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Painting the town red

Blaine Clements was the valedictorian for the Park City High School class of 1943. He was the captain of the basketball team and one of the quarterbacks of the football team.

More than 60 years later, he’s going back to school. Clements, now 83 and living in Sandy, Utah, downplays his success in high school. "When you go to a small high school like that and you’re alive and vertical you do pretty well," he said.

The gymnasium where Clements played basketball, attended prom and cheered at pep rallies is now the Park City Library and Education Center. His oil paintings are on display in the library from the second week in July through the middle of August.

Clements’ 37 oil paintings depict Park City landmarks such as the China Bridge, the Silver King smelter building and his boyhood home, a yellow Queen Anne Victorian at 305 Park Avenue, which is now a bed and breakfast. "I guess I paint Park City because it’s what I’m familiar with," he explained. "I have such pleasant memories of growing up there."

Clements didn’t take up painting until retiring from orthodontics in 1985. He credits his mom, Anna Clements, for encouraging him to express his love of nature through art. But it was his dad, Thomas Clements, who provided the template for Blaine Clements’ professional life.

When Thomas Clements moved his family to Park City in 1925, he was the only general dentist in town. He opened an office on Main Street and served most of the community, a feat that left an impression on Clements and inspired him to go into orthodontics. "The ripple effect has been quite unusual," he mused.

Clements remembers Park City as a blue-collar mining town. "Growing up in Park City is not an experience I would trade for anything," he said. "You could hear so many different foreign language and dialects on Main Street. It was really a microcosm for the outside world."

Unlike most of the state, the population in Park City during the 1930s was predominantly Irish Catholic, not Mormon, and Clements spent afternoons shoveling the path to the rectory of St. Mary’s Catholic Church.

As a general dentist, Thomas Clements would often be paid in eggs, chickens and handiwork around the house, his son said. Clements senior did dental work for the nuns for free, Clements said, and was repaid in doilies and cake with frosting an inch thick. "It was so hard we had to break it with a hammer," Clements laughed. "I think it had rum in it. We were Mormon and teetotalers but it sure did taste good."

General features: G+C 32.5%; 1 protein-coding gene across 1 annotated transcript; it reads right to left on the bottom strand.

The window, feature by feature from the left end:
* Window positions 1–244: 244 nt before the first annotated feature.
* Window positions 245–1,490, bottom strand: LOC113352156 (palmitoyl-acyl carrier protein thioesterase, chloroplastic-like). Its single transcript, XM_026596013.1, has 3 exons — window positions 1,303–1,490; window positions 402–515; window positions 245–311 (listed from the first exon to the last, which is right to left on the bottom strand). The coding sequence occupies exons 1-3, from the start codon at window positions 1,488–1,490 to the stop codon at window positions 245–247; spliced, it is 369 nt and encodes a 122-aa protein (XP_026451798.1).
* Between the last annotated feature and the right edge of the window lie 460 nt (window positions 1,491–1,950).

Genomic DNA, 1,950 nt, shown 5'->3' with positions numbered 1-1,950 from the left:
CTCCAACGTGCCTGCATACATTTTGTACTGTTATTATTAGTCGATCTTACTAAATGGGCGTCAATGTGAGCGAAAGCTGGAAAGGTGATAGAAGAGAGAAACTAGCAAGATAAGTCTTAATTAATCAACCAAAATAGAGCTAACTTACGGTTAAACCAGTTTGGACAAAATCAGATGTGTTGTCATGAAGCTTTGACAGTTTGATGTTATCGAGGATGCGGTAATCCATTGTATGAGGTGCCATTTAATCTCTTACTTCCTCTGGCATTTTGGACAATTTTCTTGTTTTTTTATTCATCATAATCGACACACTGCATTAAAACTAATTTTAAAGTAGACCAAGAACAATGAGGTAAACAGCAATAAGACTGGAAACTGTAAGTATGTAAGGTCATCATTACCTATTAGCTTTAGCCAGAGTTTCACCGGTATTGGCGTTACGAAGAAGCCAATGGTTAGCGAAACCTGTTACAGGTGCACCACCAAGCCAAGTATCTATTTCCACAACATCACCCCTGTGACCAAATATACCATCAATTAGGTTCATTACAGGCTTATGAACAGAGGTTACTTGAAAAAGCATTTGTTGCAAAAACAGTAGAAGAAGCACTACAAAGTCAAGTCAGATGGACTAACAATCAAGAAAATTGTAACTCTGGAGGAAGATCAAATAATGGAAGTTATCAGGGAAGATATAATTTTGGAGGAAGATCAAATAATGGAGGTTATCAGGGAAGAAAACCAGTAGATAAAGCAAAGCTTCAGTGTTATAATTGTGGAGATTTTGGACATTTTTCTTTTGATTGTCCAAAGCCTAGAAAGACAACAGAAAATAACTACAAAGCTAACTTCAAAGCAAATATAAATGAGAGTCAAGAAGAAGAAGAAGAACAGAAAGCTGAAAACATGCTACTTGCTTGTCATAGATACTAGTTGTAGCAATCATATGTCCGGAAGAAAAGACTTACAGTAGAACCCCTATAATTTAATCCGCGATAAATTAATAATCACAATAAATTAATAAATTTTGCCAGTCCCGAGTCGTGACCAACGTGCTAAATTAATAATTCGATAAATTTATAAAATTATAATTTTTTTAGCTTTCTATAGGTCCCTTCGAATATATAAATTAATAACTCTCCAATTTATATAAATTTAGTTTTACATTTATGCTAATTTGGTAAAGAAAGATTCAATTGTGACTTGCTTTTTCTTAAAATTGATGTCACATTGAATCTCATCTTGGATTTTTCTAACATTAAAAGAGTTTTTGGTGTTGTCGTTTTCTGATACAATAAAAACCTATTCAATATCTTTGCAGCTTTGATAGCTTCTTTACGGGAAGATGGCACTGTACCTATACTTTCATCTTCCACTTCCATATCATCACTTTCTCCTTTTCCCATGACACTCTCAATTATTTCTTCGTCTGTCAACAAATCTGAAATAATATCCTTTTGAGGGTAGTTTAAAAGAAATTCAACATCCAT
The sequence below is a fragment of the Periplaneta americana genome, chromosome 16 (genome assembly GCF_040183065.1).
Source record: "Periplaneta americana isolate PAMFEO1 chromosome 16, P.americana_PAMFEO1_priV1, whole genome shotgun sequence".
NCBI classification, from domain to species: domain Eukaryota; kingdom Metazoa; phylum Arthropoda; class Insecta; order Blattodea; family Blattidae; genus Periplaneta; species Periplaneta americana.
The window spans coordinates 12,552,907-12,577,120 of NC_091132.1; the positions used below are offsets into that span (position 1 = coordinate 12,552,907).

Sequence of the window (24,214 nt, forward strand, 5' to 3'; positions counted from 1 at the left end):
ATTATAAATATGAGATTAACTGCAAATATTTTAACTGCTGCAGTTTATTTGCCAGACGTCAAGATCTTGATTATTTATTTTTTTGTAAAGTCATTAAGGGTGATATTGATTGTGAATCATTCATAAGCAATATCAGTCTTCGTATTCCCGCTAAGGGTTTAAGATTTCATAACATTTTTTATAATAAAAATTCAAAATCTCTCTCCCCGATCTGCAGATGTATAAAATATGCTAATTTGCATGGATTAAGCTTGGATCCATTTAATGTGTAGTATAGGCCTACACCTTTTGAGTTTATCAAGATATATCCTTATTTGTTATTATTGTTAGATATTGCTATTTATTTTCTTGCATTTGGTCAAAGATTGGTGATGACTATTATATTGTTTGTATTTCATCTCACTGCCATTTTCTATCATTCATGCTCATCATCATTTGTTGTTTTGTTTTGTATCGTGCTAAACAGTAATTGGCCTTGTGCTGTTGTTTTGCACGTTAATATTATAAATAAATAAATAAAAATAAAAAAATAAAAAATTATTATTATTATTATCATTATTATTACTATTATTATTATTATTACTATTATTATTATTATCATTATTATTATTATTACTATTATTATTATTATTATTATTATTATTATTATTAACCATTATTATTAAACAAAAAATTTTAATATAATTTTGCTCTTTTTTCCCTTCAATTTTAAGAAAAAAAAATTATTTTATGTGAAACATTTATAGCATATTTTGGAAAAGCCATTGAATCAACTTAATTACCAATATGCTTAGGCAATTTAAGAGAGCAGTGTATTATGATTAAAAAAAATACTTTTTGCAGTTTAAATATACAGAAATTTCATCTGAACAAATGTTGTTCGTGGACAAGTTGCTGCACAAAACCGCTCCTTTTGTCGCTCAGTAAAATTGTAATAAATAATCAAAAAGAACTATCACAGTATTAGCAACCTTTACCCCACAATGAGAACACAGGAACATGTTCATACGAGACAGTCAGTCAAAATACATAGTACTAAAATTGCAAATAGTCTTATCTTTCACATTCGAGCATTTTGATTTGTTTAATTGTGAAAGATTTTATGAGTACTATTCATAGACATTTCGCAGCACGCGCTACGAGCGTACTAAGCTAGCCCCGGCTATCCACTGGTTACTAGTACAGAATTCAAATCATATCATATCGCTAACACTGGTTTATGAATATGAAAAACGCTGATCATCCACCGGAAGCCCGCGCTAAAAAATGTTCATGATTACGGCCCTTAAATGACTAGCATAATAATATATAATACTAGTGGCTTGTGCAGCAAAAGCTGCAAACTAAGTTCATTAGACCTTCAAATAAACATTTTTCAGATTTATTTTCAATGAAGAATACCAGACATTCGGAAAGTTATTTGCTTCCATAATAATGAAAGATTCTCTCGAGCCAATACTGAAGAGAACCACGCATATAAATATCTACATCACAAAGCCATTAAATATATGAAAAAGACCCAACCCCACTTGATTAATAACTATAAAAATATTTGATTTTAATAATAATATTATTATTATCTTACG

Clements remembers the nuns trudging down Park Avenue through the snow to deliver their gifts. "They wore the long black habits," he said. "They looked like they were floating."

Clements and his siblings spent their afternoons playing catch, but because his house sat on a hill, he spent most of his time chasing balls down the hill.

At the base of the hill, Clements recalled, was a shed with red garage doors where bootleggers distilled whiskey and planted hops.

"During prohibition, federal officials would sometimes come in and destroy distilleries," Clements said. "They dumped the whiskey into the gutters on Main Street so the liquor flowed down the street. People came out with their tin cups and drank from the gutters."

Clements’ dad did dental work for Tom Kearns, Jr., the son of mining magnate Tom Kearns. Clements recalled a time during the depression when Kearns, Jr. stood on Main Street and gave his clothes away to children.

After Kearns would leave his dad’s office, Clements and his brother would turn the couch cushions over to see if any coins had fallen from the heir’s pockets.

In his lifetime, Clements said he has seen Park City transform from a mining ghost town during the depression to a snow white ski town.

"Park City was one of the poorest communities in the state, and now it’s the wealthiest," Clements said. When Clements’ family sold the yellow Queen Anne in 1944, they did so for $1,600, fully furnished. "And the people defaulted," Clements said.

The home recently sold again, this time for $1.96 million.

Discovering art

Clements left Park City in 1944 to attend the University of Utah. He left college and volunteered for the Army Air Corps in the spring of 1944 for two years.

Clements attended the Pacific Dental School in San Francisco and once again graduated as valedictorian. Clements practiced orthodontics in Palo Alto, Calif. and Menlo Park, Calif., and moved back to Utah in 1993.

Painting became an important part of Clements’ life when he started studying with art teacher Bonnie Posselli, a local painter, more than four years ago. "He was an orthodontist and that means he was very precise," Posselli said. Clements is Posselli’s oldest student. "He has a great passion and enthusiasm for art," she said. "He’s always been a gentleman and a very good student."

Merry White is the director of adult programs for the Park City Library. She said she wanted the display Clements’ art work and share his history with patrons. "One of the things I found charming is that he went to school in the building," she said. "It takes us out of our busy detail-filled lives to remember that older people can teach us. There’s nothing like first-hand accounts."

The work of Blaine Clements will be on display from July8 to Aug. 31 at the Park City Library, 1255 Park Ave.


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